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Touch Football Australia Annual Report and Financial Report

first_imgIt is with great pride that the Touch Football Australia (TFA) Board of Directors and Management Team present the 2016 Annual Report.  The 2016 year marked the conclusion of our 2015 Strategic Cycle and the commencement of our journey to 2020.We take this opportunity to thank everyone in the Touch Football Community for the contribution you have made to a successful year and look forward to what will be achieved together into the future.TFA Chief Executive Colm Maguire, expressed his delight on the solid progress the organisation has displayed in driving the new strategic plan. “We are on an exciting journey to 2020 and the 2016 year is full of highlights in our first reporting period. We are incredibly proud of the foundation set through our last cycle and energised by the opportunities in our collective future.” Maguire said.To view and download our Annual Report and Financial Report, please click the respective links below.Annual ReportFinancial Report Related Links2016 Annual Reportlast_img read more

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Government afraid to recognize implement Indigenous rights says WilsonRaybould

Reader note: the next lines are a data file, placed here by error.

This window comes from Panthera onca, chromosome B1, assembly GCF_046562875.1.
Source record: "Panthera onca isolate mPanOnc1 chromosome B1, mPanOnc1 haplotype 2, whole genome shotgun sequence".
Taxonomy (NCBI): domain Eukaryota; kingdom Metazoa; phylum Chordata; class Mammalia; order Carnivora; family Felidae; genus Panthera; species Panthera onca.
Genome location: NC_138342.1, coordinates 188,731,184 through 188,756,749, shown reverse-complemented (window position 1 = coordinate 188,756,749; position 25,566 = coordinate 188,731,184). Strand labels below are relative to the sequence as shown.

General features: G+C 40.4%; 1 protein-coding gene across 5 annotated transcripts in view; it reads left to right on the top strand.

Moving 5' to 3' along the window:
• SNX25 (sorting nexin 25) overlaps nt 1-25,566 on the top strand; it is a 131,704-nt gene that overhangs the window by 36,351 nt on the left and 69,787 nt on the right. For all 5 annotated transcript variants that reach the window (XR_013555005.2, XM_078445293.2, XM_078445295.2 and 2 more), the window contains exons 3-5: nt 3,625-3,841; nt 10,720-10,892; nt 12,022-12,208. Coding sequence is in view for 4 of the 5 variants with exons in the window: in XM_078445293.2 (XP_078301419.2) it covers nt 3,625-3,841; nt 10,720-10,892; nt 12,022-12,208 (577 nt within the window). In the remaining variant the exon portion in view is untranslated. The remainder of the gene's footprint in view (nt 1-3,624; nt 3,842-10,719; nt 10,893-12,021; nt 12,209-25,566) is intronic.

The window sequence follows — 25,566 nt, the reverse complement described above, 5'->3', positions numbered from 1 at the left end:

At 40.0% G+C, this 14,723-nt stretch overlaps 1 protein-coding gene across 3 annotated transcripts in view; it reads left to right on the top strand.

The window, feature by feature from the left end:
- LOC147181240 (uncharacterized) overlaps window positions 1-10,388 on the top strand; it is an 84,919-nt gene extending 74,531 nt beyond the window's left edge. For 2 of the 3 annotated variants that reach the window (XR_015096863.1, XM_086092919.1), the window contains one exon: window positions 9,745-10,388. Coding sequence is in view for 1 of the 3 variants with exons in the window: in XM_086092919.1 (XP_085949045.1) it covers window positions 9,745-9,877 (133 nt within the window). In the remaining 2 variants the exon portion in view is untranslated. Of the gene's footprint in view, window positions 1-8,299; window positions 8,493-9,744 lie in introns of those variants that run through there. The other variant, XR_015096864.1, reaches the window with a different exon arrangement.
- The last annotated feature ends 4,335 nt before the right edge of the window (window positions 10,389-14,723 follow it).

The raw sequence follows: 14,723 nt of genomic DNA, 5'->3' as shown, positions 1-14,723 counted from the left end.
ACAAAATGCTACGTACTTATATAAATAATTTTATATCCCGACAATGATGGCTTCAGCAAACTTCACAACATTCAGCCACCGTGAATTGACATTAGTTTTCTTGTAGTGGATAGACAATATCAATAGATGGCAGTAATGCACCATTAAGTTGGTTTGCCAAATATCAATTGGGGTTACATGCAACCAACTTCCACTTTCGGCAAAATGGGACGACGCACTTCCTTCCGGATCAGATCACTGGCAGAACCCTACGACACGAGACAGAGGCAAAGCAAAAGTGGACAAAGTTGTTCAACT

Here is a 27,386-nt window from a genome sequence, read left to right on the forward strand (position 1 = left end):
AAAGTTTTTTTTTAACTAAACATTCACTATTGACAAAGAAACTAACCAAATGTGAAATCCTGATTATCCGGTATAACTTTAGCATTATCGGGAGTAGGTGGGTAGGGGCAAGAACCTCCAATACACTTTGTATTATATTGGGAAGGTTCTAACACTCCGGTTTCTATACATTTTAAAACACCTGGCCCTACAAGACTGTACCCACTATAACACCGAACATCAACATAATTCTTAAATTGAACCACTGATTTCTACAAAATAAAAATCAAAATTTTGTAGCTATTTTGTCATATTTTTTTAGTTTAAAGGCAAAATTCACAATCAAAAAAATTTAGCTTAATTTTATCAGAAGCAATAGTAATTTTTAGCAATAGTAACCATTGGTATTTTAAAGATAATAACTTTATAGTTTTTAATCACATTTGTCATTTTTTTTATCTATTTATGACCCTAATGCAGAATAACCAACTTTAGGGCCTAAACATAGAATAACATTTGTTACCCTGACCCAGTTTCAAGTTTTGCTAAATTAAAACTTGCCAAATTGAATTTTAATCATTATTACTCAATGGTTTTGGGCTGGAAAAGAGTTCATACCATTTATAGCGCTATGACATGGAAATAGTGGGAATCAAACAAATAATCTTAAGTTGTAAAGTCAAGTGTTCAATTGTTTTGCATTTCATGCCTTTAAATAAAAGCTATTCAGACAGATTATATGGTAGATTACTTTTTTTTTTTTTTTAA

first_imgJustin BrakeAPTN NewsJody Wilson-Raybould says the federal government has cold feet when it comes to recognizing and implementing Indigenous rights.The former Liberal justice minister and attorney general told leaders from the First Nations Justice Council in Richmond, B.C. Wednesday that despite Prime Minister Trudeau’s promises of reconciliation, “the federal government has fallen back once again into a pattern of trying to manage the problem of Indigenous peoples and making incremental limited shifts instead of transforming the status quo.“In my view, it is never appropriate or proper to have as a goal managing the challenges and the byproducts of colonialism,” she told the room of almost 200 gathered for the first annual First Nations Provincial Justice Forum.Wilson-Raybould, who was kicked out of the Liberal caucus alongside former Indigenous services minister Jane Philpott earlier this month after the two spoke out against senior government officials’ behaviour related to the SNC-Lavalin affair, said a directive she issued on civil litigation for Indigenous peoples and her work toward an Indigenous rights framework were met with significant resistance within cabinet.She said while the government is making small and important strides on things like Indigenous policy reform, fundamental change is required, including “the basic Crown recognition of Indigenous title, rights and governments.”Jody Wilson-Raybould says she met resistance within government from “some, who importantly did not and perhaps still do not realize that uncertainty, conflict and unpredictability arise as the denial of rights, not because of their recognition.” Laurie Hamelin/APTNFollowing Trudeau’s Feb. 14, 2018 speech in the House of Commons, when he promised sweeping legislative reform on the recognition and implementation of Indigenous rights, Wilson-Raybould said she thought the changes would “happen imminently.”“As you all know this has not occurred, and I fear we may have temporarily fallen back into a less audacious, less meaningful conversation and mode of work that, while perhaps more comfortable, will not achieve the transformative space that is required,” she said.The former Assembly of First Nations regional chief for B.C. praised First Nations’ work on justice reform in their own communities and said the need for a directive to reform how the government handles civil litigation involving Indigenous peoples “speaks volumes to the much more foundational challenges we still face.“The patterns of perpetual, expensive and seemingly endless litigation that we’ve fallen into is a symptom of a much deeper dilemma rooted in the history of our country and about how the law and the justice system has operated,” she said.On the issue of Indigenous rights, Wilson-Raybould said there was a fear that recognizing and implementing those rights could have negative economic consequences.“Some, who importantly did not and perhaps still do not realize that uncertainty, conflict and unpredictability arise as the denial of rights, not because of their recognition,” she said.Philpott also addressed delegates Wednesday, praising their work on justice reform for First Nations peoples and emphasizing the need to continue pushing “for the full implementation of the United Nations Declaration on the Rights of Indigenous Peoples as well as the [Truth and Reconciliation Commission] calls to action.”Jane Philpott and Jody Wilson-Raybould pose for a photo with members of the B.C. First Nations Justice Council. Justin Brake/APTN.Following the speeches the justice forum held an Honouring Ceremony for Philpott and Wilson-Raybould.Forum Chair Doug White called the women “two remarkable individuals…[who] have demonstrated with great clarity that it doesn’t matter what caucus you’re in, what party you’re in, whether you’re a minister or not, that what we need and what we crave in these kinds of defining moments is clarity of leadership, purity of resolve and commitment to basic principles, the rule of law — that we can find a principled way through to craft a different future.”Following their speeches at the @BCFNJC provincial justice forum in Richmond, B.C. Wednesday, @Puglaas and @janephilpott were honoured in ceremony. pic.twitter.com/4LGZ2GhR4L— Justin Brake (@JustinBrakeNews) April 25, 2019Addressing the former cabinet ministers and the delegation in a pre-taped video message, Grand Chief Stewart Philip of the Union of B.C. Indian Chief noted what Wilson-Raybould and Philpott have experienced in Ottawa represents “a very dark underside to the federal government which has characterized government through the colonization and neocolonial period.“We’re so proud that both Jody and Jane stood up to that, spoke out publicly, were certainly on the right side of history,” he said.“On behalf of the Okanagan Nation we want to express our deep gratitude on behalf of our children, our grandchildren, and future generations. You’ve done a tremendous service to the Indigenous Peoples of this country, you’ve set a very high standard, and you’ve inspired our people from coast to coast to coast.”[email protected]@justinbrakenewslast_img read more